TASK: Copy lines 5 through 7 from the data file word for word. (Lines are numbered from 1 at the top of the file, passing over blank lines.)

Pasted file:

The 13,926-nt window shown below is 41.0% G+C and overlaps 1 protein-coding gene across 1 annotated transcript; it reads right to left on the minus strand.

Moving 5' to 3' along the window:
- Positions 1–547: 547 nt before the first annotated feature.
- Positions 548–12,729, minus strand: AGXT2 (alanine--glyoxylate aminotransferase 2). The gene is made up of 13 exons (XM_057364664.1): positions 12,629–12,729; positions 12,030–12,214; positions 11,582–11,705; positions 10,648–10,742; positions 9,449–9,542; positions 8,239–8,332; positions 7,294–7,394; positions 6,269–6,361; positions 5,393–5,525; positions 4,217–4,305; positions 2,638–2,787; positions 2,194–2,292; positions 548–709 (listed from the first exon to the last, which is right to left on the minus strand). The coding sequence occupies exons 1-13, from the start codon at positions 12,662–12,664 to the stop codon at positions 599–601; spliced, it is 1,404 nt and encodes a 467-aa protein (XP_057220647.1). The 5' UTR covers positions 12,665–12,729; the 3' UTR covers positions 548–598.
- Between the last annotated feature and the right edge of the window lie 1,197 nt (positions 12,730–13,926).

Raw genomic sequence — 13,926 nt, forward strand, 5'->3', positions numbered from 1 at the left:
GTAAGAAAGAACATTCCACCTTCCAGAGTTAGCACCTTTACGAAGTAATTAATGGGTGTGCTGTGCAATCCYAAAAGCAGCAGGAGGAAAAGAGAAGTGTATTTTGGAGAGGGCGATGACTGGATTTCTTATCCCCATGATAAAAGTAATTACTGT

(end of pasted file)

- Between the last annotated feature and the right edge of the window lie 1,197 nt (positions 12,730–13,926).

Raw genomic sequence — 13,926 nt, forward strand, 5'->3', positions numbered from 1 at the left:
GTAAGAAAGAACATTCCACCTTCCAGAGTTAGCACCTTTACGAAGTAATTAATGGGTGTGCTGTGCAATCCYAAAAGCAGCAGGAGGAAAAGAGAAGTGTATTTTGGAGAGGGCGATGACTGGATTTCTTATCCCCATGATAAAAGTAATTACTGT